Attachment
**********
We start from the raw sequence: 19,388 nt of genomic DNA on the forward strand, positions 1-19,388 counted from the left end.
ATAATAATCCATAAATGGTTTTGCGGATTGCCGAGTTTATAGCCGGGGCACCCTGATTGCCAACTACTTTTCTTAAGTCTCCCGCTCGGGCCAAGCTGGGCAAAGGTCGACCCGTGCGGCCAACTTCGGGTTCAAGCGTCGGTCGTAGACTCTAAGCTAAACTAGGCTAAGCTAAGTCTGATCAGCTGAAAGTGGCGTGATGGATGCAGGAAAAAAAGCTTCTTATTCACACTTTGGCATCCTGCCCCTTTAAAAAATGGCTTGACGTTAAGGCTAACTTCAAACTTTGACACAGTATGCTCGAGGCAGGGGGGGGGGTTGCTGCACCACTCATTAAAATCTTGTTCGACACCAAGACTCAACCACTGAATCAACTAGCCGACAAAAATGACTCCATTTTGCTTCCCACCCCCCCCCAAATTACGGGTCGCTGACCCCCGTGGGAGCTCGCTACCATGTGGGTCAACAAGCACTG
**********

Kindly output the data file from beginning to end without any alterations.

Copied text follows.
We start from the raw sequence: 19,388 nt of genomic DNA on the forward strand, positions 1-19,388 counted from the left end.
ATAATAATCCATAAATGGTTTTGCGGATTGCCGAGTTTATAGCCGGGGCACCCTGATTGCCAACTACTTTTCTTAAGTCTCCCGCTCGGGCCAAGCTGGGCAAAGGTCGACCCGTGCGGCCAACTTCGGGTTCAAGCGTCGGTCGTAGACTCTAAGCTAAACTAGGCTAAGCTAAGTCTGATCAGCTGAAAGTGGCGTGATGGATGCAGGAAAAAAAGCTTCTTATTCACACTTTGGCATCCTGCCCCTTTAAAAAATGGCTTGACGTTAAGGCTAACTTCAAACTTTGACACAGTATGCTCGAGGCAGGGGGGGGGGTTGCTGCACCACTCATTAAAATCTTGTTCGACACCAAGACTCAACCACTGAATCAACTAGCCGACAAAAATGACTCCATTTTGCTTCCCACCCCCCCCCAAATTACGGGTCGCTGACCCCCGTGGGAGCTCGCTACCATGTGGGTCAACAAGCACTG